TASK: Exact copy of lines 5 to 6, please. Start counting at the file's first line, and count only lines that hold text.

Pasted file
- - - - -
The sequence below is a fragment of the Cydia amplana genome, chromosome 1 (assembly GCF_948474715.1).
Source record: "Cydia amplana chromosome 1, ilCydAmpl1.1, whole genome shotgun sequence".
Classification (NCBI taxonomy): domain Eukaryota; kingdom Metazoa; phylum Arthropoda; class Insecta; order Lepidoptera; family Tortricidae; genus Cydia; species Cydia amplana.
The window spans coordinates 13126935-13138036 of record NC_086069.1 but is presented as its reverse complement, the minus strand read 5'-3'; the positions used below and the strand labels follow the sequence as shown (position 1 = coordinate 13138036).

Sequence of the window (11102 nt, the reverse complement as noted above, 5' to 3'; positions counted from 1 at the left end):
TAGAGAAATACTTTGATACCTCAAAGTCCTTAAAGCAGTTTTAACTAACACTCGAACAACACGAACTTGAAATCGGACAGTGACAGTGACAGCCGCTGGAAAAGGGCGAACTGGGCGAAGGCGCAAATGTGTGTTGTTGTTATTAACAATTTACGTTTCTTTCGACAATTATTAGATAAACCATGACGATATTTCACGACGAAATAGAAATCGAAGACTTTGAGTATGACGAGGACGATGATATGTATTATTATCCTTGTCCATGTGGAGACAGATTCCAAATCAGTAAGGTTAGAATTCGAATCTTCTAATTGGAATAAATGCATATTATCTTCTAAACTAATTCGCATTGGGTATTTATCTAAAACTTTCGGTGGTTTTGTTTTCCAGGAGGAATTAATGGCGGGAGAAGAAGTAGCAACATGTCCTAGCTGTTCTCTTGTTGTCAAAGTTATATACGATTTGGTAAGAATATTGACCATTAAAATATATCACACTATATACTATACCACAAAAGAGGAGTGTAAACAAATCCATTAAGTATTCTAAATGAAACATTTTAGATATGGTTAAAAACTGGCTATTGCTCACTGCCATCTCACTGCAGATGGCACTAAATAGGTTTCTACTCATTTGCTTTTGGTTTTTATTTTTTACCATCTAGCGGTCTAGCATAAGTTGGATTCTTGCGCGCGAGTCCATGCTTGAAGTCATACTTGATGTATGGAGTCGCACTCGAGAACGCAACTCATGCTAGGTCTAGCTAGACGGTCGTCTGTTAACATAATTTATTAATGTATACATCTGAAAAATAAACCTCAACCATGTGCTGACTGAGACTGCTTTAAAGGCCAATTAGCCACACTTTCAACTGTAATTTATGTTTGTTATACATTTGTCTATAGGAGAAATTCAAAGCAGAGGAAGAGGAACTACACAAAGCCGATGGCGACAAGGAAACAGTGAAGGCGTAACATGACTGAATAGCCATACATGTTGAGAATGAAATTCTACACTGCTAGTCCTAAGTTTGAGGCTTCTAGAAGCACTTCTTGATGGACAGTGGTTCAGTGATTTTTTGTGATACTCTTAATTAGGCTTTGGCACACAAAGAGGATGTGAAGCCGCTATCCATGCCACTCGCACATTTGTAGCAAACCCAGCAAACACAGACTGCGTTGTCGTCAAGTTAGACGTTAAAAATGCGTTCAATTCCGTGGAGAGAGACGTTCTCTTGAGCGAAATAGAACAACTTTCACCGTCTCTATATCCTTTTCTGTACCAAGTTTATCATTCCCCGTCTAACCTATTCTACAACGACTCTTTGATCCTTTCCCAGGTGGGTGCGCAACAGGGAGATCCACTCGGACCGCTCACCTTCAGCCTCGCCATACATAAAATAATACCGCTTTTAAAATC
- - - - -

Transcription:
Sequence of the window (11102 nt, the reverse complement as noted above, 5' to 3'; positions counted from 1 at the left end):
TAGAGAAATACTTTGATACCTCAAAGTCCTTAAAGCAGTTTTAACTAACACTCGAACAACACGAACTTGAAATCGGACAGTGACAGTGACAGCCGCTGGAAAAGGGCGAACTGGGCGAAGGCGCAAATGTGTGTTGTTGTTATTAACAATTTACGTTTCTTTCGACAATTATTAGATAAACCATGACGATATTTCACGACGAAATAGAAATCGAAGACTTTGAGTATGACGAGGACGATGATATGTATTATTATCCTTGTCCATGTGGAGACAGATTCCAAATCAGTAAGGTTAGAATTCGAATCTTCTAATTGGAATAAATGCATATTATCTTCTAAACTAATTCGCATTGGGTATTTATCTAAAACTTTCGGTGGTTTTGTTTTCCAGGAGGAATTAATGGCGGGAGAAGAAGTAGCAACATGTCCTAGCTGTTCTCTTGTTGTCAAAGTTATATACGATTTGGTAAGAATATTGACCATTAAAATATATCACACTATATACTATACCACAAAAGAGGAGTGTAAACAAATCCATTAAGTATTCTAAATGAAACATTTTAGATATGGTTAAAAACTGGCTATTGCTCACTGCCATCTCACTGCAGATGGCACTAAATAGGTTTCTACTCATTTGCTTTTGGTTTTTATTTTTTACCATCTAGCGGTCTAGCATAAGTTGGATTCTTGCGCGCGAGTCCATGCTTGAAGTCATACTTGATGTATGGAGTCGCACTCGAGAACGCAACTCATGCTAGGTCTAGCTAGACGGTCGTCTGTTAACATAATTTATTAATGTATACATCTGAAAAATAAACCTCAACCATGTGCTGACTGAGACTGCTTTAAAGGCCAATTAGCCACACTTTCAACTGTAATTTATGTTTGTTATACATTTGTCTATAGGAGAAATTCAAAGCAGAGGAAGAGGAACTACACAAAGCCGATGGCGACAAGGAAACAGTGAAGGCGTAACATGACTGAATAGCCATACATGTTGAGAATGAAATTCTACACTGCTAGTCCTAAGTTTGAGGCTTCTAGAAGCACTTCTTGATGGACAGTGGTTCAGTGATTTTTTGTGATACTCTTAATTAGGCTTTGGCACACAAAGAGGATGTGAAGCCGCTATCCATGCCACTCGCACATTTGTAGCAAACCCAGCAAACACAGACTGCGTTGTCGTCAAGTTAGACGTTAAAAATGCGTTCAATTCCGTGGAGAGAGACGTTCTCTTGAGCGAAATAGAACAACTTTCACCGTCTCTATATCCTTTTCTGTACCAAGTTTATCATTCCCCGTCTAACCTATTCTACAACGACTCTTTGATCCTTTCCCAGGTGGGTGCGCAACAGGGAGATCCACTCGGACCGCTCACCTTCAGCCTCGCCATACATAAAATAATACCGCTTTTAAAATC